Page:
One of the hard things about finding good Mexican food is that signs typically promise things that are not literally true. The outside promises a pastor cone, but then all they do is grill marinated pork on a flat top. But some places still use a trompo.
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With their smoky asada and spicy salsas, Sergio's is winning over the hearts and stomachs of every working-class neighborhood they've entered.
I have been working on this recipe for longer than any other recipe I've ever worked on. But at long last, I'm pretty darn pleased with the results. Here's how to get the slow-cooked, crisply charred effect of tacos al pastor at home, no rotisserie required.
Real-deal tacos al pastor are made by cooking stacked, marinated pork shoulder slices in front of a vertical rotisserie. Here's how to get the same slow-cooked, crisply charred effect at home, no rotisserie required.
As far as I'm concerned, Atotonilco serves only al pastor. When it's on, it's one of the best versions around—crispy, caramelized, and charged with chiles.
At Tacos Al Pastor, there is no door and there is no mystery. A short, stubby taquero stands on the corner of Kingsley and Santa Monica Blvd., trompo spinning and spitting little bubbles of warm grease and pineapple juices. There's a walk-up window and a bubbling cauldron of various other cuts of meat, but the jig is up when you first spy the name along the awning of the tiny yellow building: This place serves al pastor. Ordering anything else just doesn't make sense.
When I visit a taqueria for the first time, I usually play the field, sampling as much of the menu as one man reasonably can. But if the taqueria in question is named Taqueria El Pastor, which also happens to be my favorite taco filling, then I don't need to waste time lollygagging around.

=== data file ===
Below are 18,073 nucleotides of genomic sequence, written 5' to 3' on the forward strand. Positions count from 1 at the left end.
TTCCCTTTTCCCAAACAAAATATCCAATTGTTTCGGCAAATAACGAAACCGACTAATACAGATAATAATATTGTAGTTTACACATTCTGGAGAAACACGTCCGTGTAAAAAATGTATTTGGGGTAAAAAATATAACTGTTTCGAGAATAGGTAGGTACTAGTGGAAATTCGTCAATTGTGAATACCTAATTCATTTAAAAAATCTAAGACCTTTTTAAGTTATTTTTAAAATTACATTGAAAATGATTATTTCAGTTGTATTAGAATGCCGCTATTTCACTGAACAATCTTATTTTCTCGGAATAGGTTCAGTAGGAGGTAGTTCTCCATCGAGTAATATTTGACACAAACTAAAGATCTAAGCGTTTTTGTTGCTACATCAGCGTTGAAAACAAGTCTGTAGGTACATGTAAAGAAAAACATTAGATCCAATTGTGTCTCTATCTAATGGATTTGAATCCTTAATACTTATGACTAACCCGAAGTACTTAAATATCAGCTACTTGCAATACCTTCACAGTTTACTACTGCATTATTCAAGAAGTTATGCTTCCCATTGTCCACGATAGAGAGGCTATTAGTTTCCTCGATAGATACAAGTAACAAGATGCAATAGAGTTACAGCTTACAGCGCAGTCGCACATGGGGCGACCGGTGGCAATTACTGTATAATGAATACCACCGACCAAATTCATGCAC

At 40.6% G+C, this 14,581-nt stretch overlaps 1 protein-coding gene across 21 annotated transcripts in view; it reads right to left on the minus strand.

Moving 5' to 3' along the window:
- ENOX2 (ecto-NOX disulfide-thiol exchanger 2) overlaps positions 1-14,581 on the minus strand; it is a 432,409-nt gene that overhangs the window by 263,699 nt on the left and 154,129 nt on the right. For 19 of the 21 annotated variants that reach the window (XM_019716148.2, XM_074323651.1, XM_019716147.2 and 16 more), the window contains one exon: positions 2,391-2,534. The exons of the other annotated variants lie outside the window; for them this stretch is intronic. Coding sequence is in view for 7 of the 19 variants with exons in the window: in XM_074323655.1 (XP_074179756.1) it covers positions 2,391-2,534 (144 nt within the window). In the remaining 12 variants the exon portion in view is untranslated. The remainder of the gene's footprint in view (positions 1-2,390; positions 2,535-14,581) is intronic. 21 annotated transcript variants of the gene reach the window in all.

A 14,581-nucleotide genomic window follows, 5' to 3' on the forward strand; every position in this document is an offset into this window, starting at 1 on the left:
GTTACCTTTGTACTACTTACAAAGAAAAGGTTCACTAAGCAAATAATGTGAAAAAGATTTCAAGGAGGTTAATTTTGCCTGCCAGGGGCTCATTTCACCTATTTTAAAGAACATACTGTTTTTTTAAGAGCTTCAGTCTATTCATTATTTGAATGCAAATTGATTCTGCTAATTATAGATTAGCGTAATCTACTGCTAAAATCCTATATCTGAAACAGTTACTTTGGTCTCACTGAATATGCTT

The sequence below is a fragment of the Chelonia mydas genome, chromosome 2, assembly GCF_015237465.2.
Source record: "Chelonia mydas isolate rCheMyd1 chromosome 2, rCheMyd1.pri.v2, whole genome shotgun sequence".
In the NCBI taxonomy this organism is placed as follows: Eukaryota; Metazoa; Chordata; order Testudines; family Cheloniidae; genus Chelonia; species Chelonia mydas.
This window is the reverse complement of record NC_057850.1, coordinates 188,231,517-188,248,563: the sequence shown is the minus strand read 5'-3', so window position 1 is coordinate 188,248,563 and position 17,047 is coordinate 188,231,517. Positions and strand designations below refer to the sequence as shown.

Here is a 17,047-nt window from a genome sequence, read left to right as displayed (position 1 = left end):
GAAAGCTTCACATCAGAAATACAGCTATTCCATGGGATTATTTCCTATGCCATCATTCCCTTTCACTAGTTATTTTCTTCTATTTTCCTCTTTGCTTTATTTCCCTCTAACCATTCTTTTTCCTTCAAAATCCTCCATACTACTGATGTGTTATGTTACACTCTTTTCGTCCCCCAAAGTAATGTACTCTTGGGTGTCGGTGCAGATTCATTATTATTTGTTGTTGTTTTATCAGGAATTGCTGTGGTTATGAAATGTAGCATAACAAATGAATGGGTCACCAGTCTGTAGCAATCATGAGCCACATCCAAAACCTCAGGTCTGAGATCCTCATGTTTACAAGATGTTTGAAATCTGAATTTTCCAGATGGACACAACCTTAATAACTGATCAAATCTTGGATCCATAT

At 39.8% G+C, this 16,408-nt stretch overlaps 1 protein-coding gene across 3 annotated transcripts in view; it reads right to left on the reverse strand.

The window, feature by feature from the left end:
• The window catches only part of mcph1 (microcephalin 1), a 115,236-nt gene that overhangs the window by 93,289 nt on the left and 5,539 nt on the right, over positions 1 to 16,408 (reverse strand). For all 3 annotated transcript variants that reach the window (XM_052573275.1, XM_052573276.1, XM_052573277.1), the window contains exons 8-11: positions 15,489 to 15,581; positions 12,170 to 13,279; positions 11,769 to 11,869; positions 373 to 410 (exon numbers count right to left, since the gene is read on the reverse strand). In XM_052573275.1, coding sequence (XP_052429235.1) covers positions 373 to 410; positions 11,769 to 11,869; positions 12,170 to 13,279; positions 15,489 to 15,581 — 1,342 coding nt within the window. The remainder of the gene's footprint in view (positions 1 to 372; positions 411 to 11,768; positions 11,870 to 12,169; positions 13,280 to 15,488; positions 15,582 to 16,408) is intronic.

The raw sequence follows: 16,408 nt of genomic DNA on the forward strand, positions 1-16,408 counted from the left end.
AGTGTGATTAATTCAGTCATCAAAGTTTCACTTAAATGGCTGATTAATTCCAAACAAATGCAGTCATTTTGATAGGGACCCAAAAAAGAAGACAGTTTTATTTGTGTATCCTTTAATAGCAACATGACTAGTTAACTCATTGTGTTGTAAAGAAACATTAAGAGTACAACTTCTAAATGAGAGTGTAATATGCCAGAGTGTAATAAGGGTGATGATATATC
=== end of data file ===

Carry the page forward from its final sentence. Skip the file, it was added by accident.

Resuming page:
My second attempt at replicating the taste and texture of al pastor at home came with some nice improvements. My secret technique? Shaping the pork shoulder into a loaf pan first.
A second attempt at replicating the taste and texture of al pastor at home came with some nice improvements, along with a few set backs, using an interesting technique that could hold future promise.
I can see the al pastor spit from the sidewalk outside Birria Huentitan in Hermosa, and it looks glorious. Red-tinged marinated pork slowly turns, as a cook slices off hunks off with a large knife. But there is something else that also grabs my attention. That al pastor spit isn't some modified gyros machine, which most taquerias use to cook their al pastor. No, this is an actual al pastor spit, and instead of the standard gas flame it uses charcoal—a sight I haven't seen since Mexico City.
Most taquerias hawking al pastor in New York skip the spit, but Taco Mix maintains the tradition. The magnificent column of meat—bookended by slow-roasting pineapple— is sliced into thin shavings for tacos. It has the ability to stop pedestrians dead in their tracks.
I see the al pastor spit and it is running. Potentially, this is good news. Ever since I challenged myself to find the best al pastor in Chicago, I've been looking for places that actually cook the marinated pork on a spit and carve it to order. And here I see proof of the spit the moment I walk into De Cero Taqueria in the West Loop.
The adobado tacos ($1.75) at this Logan Square taqueria feature juicy hunks of caramelized pork that have an intense and deep chile flavor. Just don't call them al pastor.
Two trucks, Tacos Leo and Tacos Tamix, bring the trompo (that beautiful log of spinning al pastor) to heights not often seen outside of Mexico City. At each, the taqueros use a sharp knife to ease off generous slices of pastor directly onto a warm, waiting tortilla with a hunk of pineapple for good measure. But is one better?
"It may not be the prettiest-looking food but it's certainly one of the best examples of Chicago's great taqueria culture." [Photographs: Nick Kindelsperger] Tierra Caliente 1402 N. Ashland Avenue, Chicago IL 60622 (map); 773-772-9804 The Short Order: Proper al pastor...